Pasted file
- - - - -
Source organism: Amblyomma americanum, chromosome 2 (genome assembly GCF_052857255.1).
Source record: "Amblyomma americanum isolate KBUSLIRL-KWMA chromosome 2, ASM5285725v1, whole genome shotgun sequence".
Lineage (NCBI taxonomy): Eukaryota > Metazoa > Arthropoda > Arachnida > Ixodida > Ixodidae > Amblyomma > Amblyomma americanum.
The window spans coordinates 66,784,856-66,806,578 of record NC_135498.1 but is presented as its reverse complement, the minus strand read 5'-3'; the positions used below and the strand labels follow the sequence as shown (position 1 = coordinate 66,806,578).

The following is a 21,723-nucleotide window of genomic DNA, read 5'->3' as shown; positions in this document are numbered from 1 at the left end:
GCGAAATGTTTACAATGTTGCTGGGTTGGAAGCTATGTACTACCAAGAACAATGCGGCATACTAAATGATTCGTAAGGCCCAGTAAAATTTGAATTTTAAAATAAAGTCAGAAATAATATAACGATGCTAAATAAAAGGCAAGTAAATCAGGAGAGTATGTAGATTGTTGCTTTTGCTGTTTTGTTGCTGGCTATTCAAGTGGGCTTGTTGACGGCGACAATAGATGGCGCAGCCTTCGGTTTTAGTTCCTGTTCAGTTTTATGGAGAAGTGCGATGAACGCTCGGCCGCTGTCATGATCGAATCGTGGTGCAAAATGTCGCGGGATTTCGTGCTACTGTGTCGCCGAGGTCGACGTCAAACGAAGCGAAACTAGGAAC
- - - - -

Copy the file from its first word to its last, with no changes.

Source organism: Amblyomma americanum, chromosome 2 (genome assembly GCF_052857255.1).
Source record: "Amblyomma americanum isolate KBUSLIRL-KWMA chromosome 2, ASM5285725v1, whole genome shotgun sequence".
Lineage (NCBI taxonomy): Eukaryota > Metazoa > Arthropoda > Arachnida > Ixodida > Ixodidae > Amblyomma > Amblyomma americanum.
The window spans coordinates 66,784,856-66,806,578 of record NC_135498.1 but is presented as its reverse complement, the minus strand read 5'-3'; the positions used below and the strand labels follow the sequence as shown (position 1 = coordinate 66,806,578).

The following is a 21,723-nucleotide window of genomic DNA, read 5'->3' as shown; positions in this document are numbered from 1 at the left end:
GCGAAATGTTTACAATGTTGCTGGGTTGGAAGCTATGTACTACCAAGAACAATGCGGCATACTAAATGATTCGTAAGGCCCAGTAAAATTTGAATTTTAAAATAAAGTCAGAAATAATATAACGATGCTAAATAAAAGGCAAGTAAATCAGGAGAGTATGTAGATTGTTGCTTTTGCTGTTTTGTTGCTGGCTATTCAAGTGGGCTTGTTGACGGCGACAATAGATGGCGCAGCCTTCGGTTTTAGTTCCTGTTCAGTTTTATGGAGAAGTGCGATGAACGCTCGGCCGCTGTCATGATCGAATCGTGGTGCAAAATGTCGCGGGATTTCGTGCTACTGTGTCGCCGAGGTCGACGTCAAACGAAGCGAAACTAGGAAC